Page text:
Tag Archives: measurement

Last week I learned to use a new machine – a goniometer. One of the things a goniometer does is measure the contact angle of droplets on surfaces. You can dispense some liquid out of the dropper onto a flat surface, the vision system captures data, and the software analyzes what angle is formed between the droplet and the surface. Why is this useful? For my research, I needed to learn more about the surface properties of some materials I was interested in. If you know the contact angles of various known liquids on an unknown material, you can calculate things like the surface energy of the material. Then you can make some progress toward figuring out the work of adhesion on that surface, or the fracture energy between two surfaces. So I thought this would be easy. Put drop on surface, measure contact angle. But the key here is…

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Earlier this week, the discussion around the lunch table at work was on how you define success – and what are the units of measure? Setting aside the inherent nerdiness of this conversation (I work in a nerdy lab in arguably one of the nerdiest schools in the US, so I have come to embrace the constant wash of technical discussions), it was an interesting topic. As a PhD student engineer, there might be several units of success. For someone heading into academia, units of success might include: – number of papers published – quality of publication record (impact factor, etc.) – grants and proposals written – undergraduate students mentored – conferences attended But if you are not headed into academia (I’m not), those things don’t really matter as much. Of course I want to publish papers, but I don’t have to worry how my record is going to stack…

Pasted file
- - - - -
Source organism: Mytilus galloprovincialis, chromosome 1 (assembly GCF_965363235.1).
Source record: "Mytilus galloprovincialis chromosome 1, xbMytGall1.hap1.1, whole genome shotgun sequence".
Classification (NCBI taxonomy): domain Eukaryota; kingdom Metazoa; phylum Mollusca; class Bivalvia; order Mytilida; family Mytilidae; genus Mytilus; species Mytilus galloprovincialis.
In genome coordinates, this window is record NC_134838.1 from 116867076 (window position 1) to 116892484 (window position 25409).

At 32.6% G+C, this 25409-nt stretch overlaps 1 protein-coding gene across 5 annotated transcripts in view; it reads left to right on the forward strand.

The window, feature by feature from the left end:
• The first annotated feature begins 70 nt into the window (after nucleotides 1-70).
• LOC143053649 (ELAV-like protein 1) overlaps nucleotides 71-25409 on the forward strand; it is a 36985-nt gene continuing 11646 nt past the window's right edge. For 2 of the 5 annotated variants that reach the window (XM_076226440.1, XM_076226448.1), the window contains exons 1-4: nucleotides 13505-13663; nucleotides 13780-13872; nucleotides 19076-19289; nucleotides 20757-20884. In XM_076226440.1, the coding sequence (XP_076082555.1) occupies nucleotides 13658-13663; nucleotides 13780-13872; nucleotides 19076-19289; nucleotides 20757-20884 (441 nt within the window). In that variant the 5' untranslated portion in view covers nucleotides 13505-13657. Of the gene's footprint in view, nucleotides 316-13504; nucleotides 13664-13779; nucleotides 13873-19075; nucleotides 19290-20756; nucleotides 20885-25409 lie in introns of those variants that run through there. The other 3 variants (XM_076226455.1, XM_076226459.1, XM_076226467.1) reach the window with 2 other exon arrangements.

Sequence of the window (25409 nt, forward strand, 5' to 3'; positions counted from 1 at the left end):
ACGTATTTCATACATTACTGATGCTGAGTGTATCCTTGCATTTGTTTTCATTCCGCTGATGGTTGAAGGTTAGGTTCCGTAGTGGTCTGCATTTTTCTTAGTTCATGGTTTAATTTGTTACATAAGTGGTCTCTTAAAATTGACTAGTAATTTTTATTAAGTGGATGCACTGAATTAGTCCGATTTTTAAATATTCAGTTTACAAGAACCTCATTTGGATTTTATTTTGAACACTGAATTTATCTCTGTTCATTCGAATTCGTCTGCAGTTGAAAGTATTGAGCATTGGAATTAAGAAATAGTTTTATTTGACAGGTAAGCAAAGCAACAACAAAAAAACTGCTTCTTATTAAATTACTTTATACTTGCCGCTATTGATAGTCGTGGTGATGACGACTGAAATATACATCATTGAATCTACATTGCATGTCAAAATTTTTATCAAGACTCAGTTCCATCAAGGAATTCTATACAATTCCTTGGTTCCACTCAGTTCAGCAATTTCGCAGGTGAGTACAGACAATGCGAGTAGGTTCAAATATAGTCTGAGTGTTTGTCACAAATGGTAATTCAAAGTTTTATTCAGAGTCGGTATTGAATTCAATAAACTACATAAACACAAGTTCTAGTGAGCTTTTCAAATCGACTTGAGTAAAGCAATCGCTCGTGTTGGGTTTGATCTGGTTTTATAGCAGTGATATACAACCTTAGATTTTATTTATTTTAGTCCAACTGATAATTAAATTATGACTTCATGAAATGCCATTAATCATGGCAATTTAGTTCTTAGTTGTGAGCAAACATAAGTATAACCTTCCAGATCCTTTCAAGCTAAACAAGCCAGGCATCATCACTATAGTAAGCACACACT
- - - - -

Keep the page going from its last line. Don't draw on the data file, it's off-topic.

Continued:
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In the olden days of apprenticeships, your status in the world was built on your set of tools. While you were an apprentice, you started saving your money and acquiring your collection of tools, and when you had a full set and were ready to start your own practice, you launched on the foundation of the tools you brought with you. The set of tools you needed was directly related to your field – cobblers needed shoemaking tools, blacksmiths needed forging tools. If you allow the analogy to stretch, even the young women of the time built a collection of tools – they filled hope chests with linens and tablecloths as a dowry for when they got married. And I think to some extent, this tradition of building a set of tools persists today. Machinists and auto shop guys still take great pride in their toolboxes, carpenters take loving care…

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